Bennett’s Woodpeckers are vocal birds, and they produce a range of sounds used for communication. The most common call is a “kek-kek-kek” or “krrrrr” sound.

This call is used for communication among group members and during territorial displays. They also make a variety of tapping and drumming sounds, which are often used during courtship and territorial displays.

Males use their drumming sounds to attract potential mates and defend their territory. The drumming sounds are created by rapid pecking on trees and other objects like utility poles, metal signs, and tin roofs.

The drumming sounds produced by males can be unique to each individual, and other individuals use these sounds to recognize one another. In contrast, females use a flat or rolling rattle sound for communication when they are near their nest or feeding location.

They also use a high-pitched call for attracting their young. Overall, the vocal behavior of Bennett’s Woodpeckers plays a critical role in communication, territorial defense, and mating behavior.

Additionally, their unique bill structures and thermoregulatory systems allow them to be efficient foragers and maintain their energy levels in a range of environments.


Bennett’s Woodpeckers are active birds that exhibit a range of behaviors related to locomotion, self-maintenance, agonistic behavior, and sexual behavior.


Bennett’s Woodpeckers move primarily by flight and walking. They are adept at flying through trees and woodlands, using their strong wings and maneuverability to avoid obstacles.

When on the ground, they walk using their clawed feet and tails for balance.

Self Maintenance

Bennett’s Woodpeckers engage in behaviors related to self-maintenance, including preening and bathing. Preening is a process where birds straighten and align their feathers, removing any dirt or debris.

Bathing is also important for keeping feathers clean and in good condition. Bennett’s Woodpeckers typically bathe in water, such as puddles or streams, and then preen their feathers.



Agonistic behavior refers to behaviors related to competition and aggression, such as territorial defense and nest-site competition. Bennett’s Woodpeckers are solitary birds and may defend their territories aggressively against other individuals, particularly during the breeding season.



Sexual behavior in Bennett’s Woodpeckers includes pair-bonding, mating displays, and courtship behaviors. During courtship, males may drum on trees to signal their readiness to breed, while females may vocalize and dance to signify their willingness to mate.


Bennett’s Woodpeckers typically breed during the dry season, which varies depending on the region. For example, in Kenya, breeding occurs between January and May, while in Angola, breeding occurs between November and March.

During the breeding season, males defend territories and engage in courtship behaviors to attract females. Once a pair is formed, they may mate and begin building their nest.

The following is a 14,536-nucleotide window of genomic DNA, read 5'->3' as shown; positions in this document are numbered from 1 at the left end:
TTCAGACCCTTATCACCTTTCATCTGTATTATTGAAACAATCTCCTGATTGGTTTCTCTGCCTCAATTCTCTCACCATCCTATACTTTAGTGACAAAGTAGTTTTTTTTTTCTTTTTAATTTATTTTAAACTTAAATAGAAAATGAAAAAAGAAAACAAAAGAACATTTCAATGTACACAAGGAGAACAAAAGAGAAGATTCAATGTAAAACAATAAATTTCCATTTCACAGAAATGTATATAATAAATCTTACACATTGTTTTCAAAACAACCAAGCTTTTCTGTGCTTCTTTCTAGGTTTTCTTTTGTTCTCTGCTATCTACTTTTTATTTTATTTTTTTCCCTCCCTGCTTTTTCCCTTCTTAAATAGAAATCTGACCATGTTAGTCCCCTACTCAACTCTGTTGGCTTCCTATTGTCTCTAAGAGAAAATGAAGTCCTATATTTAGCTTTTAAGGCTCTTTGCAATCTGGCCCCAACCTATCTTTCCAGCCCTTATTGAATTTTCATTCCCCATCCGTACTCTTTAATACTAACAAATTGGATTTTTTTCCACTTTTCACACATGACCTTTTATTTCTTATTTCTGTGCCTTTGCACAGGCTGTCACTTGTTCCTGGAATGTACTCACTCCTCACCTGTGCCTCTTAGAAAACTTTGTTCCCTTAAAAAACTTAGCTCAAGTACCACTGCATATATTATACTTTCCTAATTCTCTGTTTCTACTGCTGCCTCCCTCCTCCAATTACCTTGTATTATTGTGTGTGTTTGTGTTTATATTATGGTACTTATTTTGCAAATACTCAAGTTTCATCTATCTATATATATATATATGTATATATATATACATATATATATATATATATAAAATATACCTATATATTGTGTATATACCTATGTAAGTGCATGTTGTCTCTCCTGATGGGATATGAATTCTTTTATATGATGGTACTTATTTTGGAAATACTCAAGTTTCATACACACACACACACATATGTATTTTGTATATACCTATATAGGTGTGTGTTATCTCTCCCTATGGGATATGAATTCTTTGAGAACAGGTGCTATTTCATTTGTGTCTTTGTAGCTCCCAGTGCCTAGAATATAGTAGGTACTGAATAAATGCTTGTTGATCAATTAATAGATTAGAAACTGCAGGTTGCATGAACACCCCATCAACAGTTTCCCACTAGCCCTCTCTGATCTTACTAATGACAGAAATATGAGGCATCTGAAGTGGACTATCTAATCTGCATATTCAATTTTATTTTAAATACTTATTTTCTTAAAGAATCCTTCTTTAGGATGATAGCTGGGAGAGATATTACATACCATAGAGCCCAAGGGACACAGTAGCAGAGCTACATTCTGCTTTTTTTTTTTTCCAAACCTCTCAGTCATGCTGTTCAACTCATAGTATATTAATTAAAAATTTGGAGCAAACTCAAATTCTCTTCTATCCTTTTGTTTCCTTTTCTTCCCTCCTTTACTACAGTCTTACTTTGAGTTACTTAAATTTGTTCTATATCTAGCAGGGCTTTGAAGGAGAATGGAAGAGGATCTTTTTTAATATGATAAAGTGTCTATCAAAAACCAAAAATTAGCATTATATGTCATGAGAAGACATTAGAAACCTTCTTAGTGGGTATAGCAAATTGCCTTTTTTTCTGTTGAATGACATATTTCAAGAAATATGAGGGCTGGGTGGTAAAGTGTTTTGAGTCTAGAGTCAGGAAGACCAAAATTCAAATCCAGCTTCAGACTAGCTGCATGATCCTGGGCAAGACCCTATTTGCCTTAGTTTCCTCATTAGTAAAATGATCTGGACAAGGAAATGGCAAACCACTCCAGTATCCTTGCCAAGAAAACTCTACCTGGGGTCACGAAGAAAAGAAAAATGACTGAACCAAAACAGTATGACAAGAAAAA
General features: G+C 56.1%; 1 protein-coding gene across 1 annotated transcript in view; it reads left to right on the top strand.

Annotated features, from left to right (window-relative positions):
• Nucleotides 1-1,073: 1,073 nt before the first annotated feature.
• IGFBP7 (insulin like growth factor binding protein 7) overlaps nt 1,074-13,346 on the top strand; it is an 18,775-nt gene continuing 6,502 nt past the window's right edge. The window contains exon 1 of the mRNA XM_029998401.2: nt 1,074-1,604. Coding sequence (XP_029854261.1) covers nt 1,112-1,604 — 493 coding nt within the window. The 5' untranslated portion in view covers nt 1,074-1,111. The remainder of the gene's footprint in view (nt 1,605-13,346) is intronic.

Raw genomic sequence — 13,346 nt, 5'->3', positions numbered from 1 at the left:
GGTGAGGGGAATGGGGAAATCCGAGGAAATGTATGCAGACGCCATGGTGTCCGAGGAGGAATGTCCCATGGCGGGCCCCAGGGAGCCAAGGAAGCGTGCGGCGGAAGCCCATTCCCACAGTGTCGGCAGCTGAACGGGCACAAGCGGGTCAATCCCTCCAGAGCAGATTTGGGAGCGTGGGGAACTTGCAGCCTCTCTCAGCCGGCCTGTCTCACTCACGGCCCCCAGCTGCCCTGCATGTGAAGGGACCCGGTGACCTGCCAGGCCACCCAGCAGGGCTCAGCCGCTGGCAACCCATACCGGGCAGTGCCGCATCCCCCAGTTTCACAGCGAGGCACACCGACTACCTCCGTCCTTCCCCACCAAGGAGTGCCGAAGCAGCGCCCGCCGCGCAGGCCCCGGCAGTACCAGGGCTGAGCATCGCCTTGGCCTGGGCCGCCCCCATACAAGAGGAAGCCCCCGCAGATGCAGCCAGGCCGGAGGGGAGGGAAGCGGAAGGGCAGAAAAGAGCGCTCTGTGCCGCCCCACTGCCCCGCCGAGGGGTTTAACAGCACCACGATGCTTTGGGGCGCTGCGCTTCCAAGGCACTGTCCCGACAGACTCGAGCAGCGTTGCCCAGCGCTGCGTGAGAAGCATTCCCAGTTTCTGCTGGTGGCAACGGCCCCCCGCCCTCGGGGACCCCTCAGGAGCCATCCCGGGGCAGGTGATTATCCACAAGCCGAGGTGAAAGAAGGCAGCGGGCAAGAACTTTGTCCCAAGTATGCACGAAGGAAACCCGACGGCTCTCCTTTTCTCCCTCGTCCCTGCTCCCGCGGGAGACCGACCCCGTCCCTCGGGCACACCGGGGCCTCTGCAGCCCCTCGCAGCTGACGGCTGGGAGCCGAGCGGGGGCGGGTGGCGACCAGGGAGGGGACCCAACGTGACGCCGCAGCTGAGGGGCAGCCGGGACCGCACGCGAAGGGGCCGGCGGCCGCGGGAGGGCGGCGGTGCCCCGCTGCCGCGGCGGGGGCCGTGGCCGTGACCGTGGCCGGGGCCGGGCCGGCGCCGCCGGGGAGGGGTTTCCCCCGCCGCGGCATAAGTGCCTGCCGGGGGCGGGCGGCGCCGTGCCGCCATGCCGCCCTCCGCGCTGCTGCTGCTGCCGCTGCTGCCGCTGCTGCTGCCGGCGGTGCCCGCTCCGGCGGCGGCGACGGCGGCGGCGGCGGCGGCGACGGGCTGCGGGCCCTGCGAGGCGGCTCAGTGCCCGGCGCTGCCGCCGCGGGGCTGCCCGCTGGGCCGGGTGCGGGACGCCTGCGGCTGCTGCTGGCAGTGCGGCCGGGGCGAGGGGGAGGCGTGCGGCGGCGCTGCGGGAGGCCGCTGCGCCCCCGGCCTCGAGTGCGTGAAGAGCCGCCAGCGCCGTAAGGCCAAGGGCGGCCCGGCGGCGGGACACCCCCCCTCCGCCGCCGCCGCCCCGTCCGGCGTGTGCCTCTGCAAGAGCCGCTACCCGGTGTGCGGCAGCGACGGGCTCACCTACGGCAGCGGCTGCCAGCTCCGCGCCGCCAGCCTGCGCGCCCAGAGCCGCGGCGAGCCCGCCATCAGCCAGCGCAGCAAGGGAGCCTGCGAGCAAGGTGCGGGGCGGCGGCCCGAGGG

Nest-building is a shared endeavor, with both males and females excavating a hole in a dead tree or branch. Once the nest is complete, females will lay 2 to 4 eggs, which are then incubated by both parents for approximately 10 to 14 days.

After hatching, the young are cared for by both parents and are fed through regurgitation. The young are typically able to fledge 3 to 4 weeks after hatching, at which point they leave the nest and may begin to form their own territories.

Demography and Populations

The population size of Bennett’s Woodpeckers is not well-known, but they are believed to have stable populations in most parts of their range. Populations may be declining in regions where habitat destruction is widespread, such as the coast of Tanzania.

Like many bird species, Bennett’s Woodpeckers may be impacted by climate change. As temperatures increase and extreme weather patterns become more common, some populations may experience habitat loss, changes in feeding and nesting requirements, or range shifts.

Conservation efforts for the Bennett’s Woodpecker include preserving forests and woodlands, protecting critical habitat, and monitoring populations to better understand population trends and distribution patterns. These measures are crucial in ensuring that the species continues to thrive in its natural habitats and remains a symbol of biodiversity in sub-Saharan Africa.

The Bennett’s Woodpecker is a unique and fascinating species of woodpecker found in sub-Saharan Africa. This bird is not only attractive with its striking plumage but also has evolved unique physiological characteristics and behavior to adapt to its habitat.

The bird exhibits specialized behaviors like preening, bathing, pair-bonding, mating displays, courtship and territorial defense. These behaviors, coupled with its high metabolic rate, make the Bennett’s Woodpecker a highly efficient and effective forager that can maintain energy in a variety of environments.

However, habitat destruction, climate change, and human activities pose threats to this beautiful bird. Therefore, conservation efforts and the preservation of critical habitats are essential for the continued existence of the Bennett’s Woodpecker and other bird species in sub-Saharan Africa.